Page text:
Electronics Production | April 24, 2009
Reports of a Memory Market Recovery are greatly exaggerated
Concerned about their image as they face the specter of bankruptcy, many memory chip suppliers are attempting to paint a more optimistic picture of the business by talking up a potential market recovery. However, while overall memory chip prices are expected to stabilize during the remaining quarters of 2009, iSuppli believes a true recovery in demand and profitability is not imminent.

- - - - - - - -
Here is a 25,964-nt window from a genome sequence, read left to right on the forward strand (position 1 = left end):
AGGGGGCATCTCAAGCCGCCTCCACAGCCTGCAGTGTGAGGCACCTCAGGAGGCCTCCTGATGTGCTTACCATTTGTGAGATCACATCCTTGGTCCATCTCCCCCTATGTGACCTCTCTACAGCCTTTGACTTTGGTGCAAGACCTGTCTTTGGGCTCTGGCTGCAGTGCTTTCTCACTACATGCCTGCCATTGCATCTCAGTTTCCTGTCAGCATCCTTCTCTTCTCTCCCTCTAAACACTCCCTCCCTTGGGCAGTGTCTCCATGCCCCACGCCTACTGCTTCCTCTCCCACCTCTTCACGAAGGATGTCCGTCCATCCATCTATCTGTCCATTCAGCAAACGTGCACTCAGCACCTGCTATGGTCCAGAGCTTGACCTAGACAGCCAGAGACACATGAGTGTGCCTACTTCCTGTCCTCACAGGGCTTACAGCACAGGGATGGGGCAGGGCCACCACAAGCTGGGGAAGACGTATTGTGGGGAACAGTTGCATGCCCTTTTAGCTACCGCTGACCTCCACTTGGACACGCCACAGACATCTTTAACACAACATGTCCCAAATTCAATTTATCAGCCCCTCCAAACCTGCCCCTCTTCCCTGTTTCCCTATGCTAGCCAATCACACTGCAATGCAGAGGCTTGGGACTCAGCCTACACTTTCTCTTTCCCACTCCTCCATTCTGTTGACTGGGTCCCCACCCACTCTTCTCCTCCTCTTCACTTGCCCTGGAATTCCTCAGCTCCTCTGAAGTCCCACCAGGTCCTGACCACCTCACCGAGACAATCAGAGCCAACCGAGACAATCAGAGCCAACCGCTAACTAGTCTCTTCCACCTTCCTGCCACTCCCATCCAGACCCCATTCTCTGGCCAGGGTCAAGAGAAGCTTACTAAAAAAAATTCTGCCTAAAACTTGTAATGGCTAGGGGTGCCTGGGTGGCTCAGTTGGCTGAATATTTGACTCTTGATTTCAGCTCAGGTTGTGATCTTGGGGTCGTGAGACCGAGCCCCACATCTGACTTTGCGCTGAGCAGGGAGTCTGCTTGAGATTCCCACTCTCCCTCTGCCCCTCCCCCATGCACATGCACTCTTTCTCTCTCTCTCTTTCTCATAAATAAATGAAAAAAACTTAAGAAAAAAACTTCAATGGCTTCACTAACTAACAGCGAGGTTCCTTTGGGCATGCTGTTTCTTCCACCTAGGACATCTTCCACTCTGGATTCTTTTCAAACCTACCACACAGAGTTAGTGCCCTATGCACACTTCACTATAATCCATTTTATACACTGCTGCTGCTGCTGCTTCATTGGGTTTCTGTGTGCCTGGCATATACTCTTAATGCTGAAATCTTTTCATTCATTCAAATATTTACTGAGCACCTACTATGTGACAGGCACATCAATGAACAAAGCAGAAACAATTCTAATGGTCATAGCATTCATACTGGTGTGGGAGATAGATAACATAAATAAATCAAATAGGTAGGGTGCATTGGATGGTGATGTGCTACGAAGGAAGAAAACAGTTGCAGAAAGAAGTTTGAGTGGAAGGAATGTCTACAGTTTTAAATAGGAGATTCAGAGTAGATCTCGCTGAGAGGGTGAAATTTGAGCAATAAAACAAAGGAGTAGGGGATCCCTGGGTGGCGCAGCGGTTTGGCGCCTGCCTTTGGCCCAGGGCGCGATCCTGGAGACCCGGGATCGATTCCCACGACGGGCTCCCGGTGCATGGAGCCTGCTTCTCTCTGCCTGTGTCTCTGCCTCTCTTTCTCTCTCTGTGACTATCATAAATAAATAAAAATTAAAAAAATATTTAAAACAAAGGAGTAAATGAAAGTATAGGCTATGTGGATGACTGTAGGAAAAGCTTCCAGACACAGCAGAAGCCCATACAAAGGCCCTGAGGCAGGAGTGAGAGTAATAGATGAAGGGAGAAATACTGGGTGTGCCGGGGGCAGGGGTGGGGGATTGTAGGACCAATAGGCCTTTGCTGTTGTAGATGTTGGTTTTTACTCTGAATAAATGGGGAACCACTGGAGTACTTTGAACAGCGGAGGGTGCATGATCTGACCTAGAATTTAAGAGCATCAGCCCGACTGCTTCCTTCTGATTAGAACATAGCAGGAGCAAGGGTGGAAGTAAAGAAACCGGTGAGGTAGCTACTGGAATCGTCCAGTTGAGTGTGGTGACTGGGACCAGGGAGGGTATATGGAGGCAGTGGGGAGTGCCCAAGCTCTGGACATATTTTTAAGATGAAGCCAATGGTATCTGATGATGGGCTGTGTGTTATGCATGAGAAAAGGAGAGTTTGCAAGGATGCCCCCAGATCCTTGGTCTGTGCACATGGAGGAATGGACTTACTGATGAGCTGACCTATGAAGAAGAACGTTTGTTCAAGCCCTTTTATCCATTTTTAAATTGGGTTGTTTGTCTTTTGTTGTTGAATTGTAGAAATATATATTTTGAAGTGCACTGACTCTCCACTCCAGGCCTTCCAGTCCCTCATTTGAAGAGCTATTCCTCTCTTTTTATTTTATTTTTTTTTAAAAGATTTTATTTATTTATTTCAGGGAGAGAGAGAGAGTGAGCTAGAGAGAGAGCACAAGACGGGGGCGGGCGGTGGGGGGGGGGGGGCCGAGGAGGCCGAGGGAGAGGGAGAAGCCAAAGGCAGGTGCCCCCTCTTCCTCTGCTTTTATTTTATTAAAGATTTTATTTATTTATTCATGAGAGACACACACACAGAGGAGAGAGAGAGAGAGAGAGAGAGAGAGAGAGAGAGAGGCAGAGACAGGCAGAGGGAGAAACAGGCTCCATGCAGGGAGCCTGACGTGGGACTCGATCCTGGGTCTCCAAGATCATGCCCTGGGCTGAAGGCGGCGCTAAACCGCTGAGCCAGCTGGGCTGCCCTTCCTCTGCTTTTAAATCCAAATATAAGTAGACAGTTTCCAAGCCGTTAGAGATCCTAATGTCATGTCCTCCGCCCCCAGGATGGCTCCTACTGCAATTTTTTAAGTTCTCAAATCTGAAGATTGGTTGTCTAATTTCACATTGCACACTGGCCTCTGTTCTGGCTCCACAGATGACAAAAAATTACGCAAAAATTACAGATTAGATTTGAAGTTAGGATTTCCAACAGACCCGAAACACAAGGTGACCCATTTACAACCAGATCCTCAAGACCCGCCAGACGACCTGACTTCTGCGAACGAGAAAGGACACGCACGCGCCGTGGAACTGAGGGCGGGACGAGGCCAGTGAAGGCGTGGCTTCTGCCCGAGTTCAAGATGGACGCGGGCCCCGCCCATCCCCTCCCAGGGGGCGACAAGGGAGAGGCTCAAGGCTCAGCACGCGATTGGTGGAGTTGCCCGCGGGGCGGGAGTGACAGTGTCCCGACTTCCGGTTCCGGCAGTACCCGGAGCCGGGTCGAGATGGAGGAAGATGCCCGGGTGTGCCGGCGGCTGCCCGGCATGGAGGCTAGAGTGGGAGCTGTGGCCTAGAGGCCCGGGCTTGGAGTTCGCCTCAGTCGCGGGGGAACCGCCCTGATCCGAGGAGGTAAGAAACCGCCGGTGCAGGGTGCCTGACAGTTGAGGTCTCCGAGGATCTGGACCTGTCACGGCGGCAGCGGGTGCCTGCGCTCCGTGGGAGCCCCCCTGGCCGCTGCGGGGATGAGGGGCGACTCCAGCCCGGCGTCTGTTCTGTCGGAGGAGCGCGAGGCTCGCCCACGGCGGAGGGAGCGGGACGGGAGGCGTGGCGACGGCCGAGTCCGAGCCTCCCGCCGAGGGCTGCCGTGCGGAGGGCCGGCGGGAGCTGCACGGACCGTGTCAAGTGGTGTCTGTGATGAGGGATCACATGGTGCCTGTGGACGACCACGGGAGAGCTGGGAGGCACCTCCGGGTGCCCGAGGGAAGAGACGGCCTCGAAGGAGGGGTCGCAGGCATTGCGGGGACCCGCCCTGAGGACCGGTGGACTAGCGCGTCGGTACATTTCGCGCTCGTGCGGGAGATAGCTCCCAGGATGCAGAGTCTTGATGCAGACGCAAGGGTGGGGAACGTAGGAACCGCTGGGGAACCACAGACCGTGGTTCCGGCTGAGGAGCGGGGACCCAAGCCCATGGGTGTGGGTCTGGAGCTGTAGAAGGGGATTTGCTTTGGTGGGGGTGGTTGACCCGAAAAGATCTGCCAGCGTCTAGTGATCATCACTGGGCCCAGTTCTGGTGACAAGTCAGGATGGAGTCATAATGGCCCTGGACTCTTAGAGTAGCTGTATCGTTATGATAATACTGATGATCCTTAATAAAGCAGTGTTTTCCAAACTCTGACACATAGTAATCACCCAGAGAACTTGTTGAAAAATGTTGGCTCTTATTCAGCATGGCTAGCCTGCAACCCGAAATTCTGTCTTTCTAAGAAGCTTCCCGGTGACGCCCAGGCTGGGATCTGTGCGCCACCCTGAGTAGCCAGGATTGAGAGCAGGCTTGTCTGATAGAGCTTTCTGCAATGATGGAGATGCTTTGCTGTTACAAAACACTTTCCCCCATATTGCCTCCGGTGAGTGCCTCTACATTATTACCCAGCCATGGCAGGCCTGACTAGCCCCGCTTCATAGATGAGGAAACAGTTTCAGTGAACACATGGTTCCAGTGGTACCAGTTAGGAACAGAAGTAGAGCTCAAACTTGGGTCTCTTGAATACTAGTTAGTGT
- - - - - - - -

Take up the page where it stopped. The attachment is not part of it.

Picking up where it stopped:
After a 14.3% sequential decline in global revenue in the first quarter DRAM and NAND flash, the market for these products will grow throughout the rest of the year. Combined DRAM and NAND revenue will rise by 3.6% in the second quarter, and surge by 21.9% and 17.5% in the third and fourth quarters respectively. The attached figure presents iSuppli’s forecast of quarterly DRAM and NAND market revenue. “While this growth may spur some optimism among memory suppliers, the oversupply situation will continue to be acute,” said Nam Hyung Kim, director and chief analyst for memory ICs and storage at iSuppli. “For example shipments of DRAM in the equivalent of the 1Gbit density will exceeded demand by an average of 14% during the first three quarters of 2009. This will prevent a strong price recovery, which will be required to achieve profitability for most memory suppliers.” Painful oversupply Due to a long-lasting glut of DRAM, the imbalance between supply and demand is too great for this market to recover to profitability any time soon. “Even if all of the Taiwanese DRAM suppliers idled all their fabs, which equates to 25% of global DRAM megabit production, the market would remain in a state of oversupply,” Kim said. “This illustrates that the current oversupply is much more severe than many suppliers believe — or hope.” Besides cutting capacity, which suppliers have already been doing, they presently have few options other than waiting for a fundamental demand recovery. iSuppli believes that another round of production cuts will take place in the second quarter, which will positively impact suppliers’ balance sheets late this year or early in 2010 at the earliest. DRAM prices now amount to only one-third-level of Taiwanese suppliers’ cash costs. Unless prices increase by more than 200%, cash losses will persist for these Taiwanese suppliers. While average megabit pricing for DRAM will rise during every quarter of 2009, it will not be even remotely enough to allow suppliers to generate profits in this industry. The industry needs a dramatic price recovery of a few hundred percentage points to make any kind of impact. iSuppli is maintaining its “negative” rating of near-term market conditions for DRAM suppliers. Confusing picture in NAND The picture is a little more complicated in the NAND flash memory market. Pricing for NAND since January has been better than iSuppli had expected. However, iSuppli believes this doesn’t signal a real market recovery. Most NAND flash makers are continuing to lose money. The leading supplier, Samsung Electronics, seems to be enjoying the current NAND price rally as prices have almost reached the company’s break-even costs. However, all the other NAND suppliers still are losing money. “While the NAND market in the past has been able to achieve strong growth and solid pricing solely based on orders from Apple Computer Inc. for its popular iPod and iPhone products, this situation is not likely to recur in the future,” Kim said. “Even if Apple’s order surge, and it books most of Samsung’s capacity, it would require a commensurate increase in demand to other suppliers to generate a fundamental recovery in demand.” However, iSuppli has not detected any substantial increase in orders from Apple to other suppliers. Furthermore, Apple’s orders, according to press reports, are not sufficient to positively impact the market as a whole. It doesn’t make sense for major NAND suppliers Toshiba Corp. and Hynix Semiconductor Inc. to further decrease their production if there is a real fundamental market recovery. This means supply will continue to exceed demand and pricing will not rise enough to allow the NAND market as a whole to achieve profitability. The NAND flash market is in a better situation than DRAM at least. However, the market remains challenging because fundamental demand conditions in the consumer electronics market have not improved due to the global recession. One of the reasons why the price rally occurred is that inventory levels have been reduced in the channel and re-stocking activity has been progressing. Overall, memory suppliers will begin to announce their earnings shortly and iSuppli will remain cautious about the NAND flash market until we detect solid evidence, not just speculation, of a recovery. iSuppli is remaining cautious about the near term rating of NAND market, holding its negative view for now, before considering upgrading it to neutral. “Production cuts undoubtedly will have a positive impact on the market in the future. However, it’s too early for to celebrate. iSuppli believes the surge in optimism is premature. Supplier must be rational and watch the current market conditions carefully to avoid jumping to conclusions too quickly,” Kim concluded.
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